A Trip Out

Originally I was going to rant about all the fakers out there who want access to the Special Handicapped Club™ that allows the best parking, use of motorized grocery carts where we don’t have to walk, and gets our dogs into stores. Instead I decided to share what it’s like for a disabled person when those things aren’t available. This story is based on actual events on one very unfortunate day…

It’s a nice summer day, my fibro isn’t giving me too much trouble, so I consider it a good day. I actually feel rested enough to get some errands done. I get dressed and venture into public as if I were any other person. I actually have a full collection of spoons on this day to get things done.

First stop, hardware store. I realized on this day that I actually use the hardware store more than I thought I did and wondered if there were people who have never been in a hardware store. I pull into the parking lot and start circling the lot looking for a parking spot. I see the handicapped sign and head over that way. It doesn’t look like anyone is parked in it.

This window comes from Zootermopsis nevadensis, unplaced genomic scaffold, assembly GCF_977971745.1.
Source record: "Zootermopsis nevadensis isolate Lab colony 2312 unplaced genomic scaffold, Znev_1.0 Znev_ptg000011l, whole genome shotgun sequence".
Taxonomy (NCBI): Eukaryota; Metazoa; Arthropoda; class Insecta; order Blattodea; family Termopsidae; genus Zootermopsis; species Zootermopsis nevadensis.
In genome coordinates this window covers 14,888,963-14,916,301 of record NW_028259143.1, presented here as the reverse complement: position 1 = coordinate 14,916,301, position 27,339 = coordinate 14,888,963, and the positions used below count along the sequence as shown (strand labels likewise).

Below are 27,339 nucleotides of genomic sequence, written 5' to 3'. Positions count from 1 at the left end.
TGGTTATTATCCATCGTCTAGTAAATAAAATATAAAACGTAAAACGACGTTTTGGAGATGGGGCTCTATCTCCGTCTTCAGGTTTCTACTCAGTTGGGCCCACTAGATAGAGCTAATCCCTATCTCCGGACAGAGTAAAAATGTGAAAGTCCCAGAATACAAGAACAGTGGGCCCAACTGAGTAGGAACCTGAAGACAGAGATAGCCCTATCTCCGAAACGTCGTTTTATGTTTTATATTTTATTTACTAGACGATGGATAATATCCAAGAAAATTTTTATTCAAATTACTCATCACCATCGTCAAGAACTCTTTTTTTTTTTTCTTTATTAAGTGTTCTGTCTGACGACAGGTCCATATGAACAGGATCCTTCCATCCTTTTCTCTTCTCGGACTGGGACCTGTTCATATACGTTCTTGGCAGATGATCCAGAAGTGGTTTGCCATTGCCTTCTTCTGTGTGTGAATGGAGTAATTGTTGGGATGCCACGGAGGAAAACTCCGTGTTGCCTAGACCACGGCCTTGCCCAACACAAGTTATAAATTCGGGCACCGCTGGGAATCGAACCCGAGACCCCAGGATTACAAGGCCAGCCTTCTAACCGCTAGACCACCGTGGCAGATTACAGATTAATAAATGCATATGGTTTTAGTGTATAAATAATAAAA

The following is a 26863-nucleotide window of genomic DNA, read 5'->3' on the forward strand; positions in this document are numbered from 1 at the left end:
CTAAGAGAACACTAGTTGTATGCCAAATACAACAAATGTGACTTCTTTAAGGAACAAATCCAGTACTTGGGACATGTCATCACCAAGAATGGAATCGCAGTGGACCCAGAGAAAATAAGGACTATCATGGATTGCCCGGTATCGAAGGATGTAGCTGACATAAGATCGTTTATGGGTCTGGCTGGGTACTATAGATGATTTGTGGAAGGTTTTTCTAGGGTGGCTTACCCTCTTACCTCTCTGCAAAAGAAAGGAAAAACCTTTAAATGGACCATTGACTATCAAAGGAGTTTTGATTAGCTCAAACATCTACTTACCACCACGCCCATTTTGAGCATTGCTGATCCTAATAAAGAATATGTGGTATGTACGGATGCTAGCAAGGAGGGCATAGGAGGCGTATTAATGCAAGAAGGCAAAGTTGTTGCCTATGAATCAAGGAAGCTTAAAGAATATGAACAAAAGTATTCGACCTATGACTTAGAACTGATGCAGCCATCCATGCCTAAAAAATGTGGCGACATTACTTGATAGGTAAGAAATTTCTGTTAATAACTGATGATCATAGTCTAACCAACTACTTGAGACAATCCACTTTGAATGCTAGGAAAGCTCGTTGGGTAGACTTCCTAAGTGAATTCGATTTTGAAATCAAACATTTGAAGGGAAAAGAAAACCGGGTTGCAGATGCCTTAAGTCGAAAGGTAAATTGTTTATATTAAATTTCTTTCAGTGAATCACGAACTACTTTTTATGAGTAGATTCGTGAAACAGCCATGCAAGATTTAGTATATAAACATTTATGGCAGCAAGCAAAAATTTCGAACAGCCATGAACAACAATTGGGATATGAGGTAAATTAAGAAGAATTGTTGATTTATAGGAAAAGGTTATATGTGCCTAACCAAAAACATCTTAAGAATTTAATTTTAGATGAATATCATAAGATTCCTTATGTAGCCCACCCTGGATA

What the actual hell? The spot is being used to store those flat carts that you only find in hardware stores and Ikea. There is about a half dozen or so of them in the spot. I park as close as I possibly can because the other ’empty’ spot a couple isles over is filled with regular carts. On this day I end up parking twice the distance away from the store than I should have had to. I grab my cane and head into the store.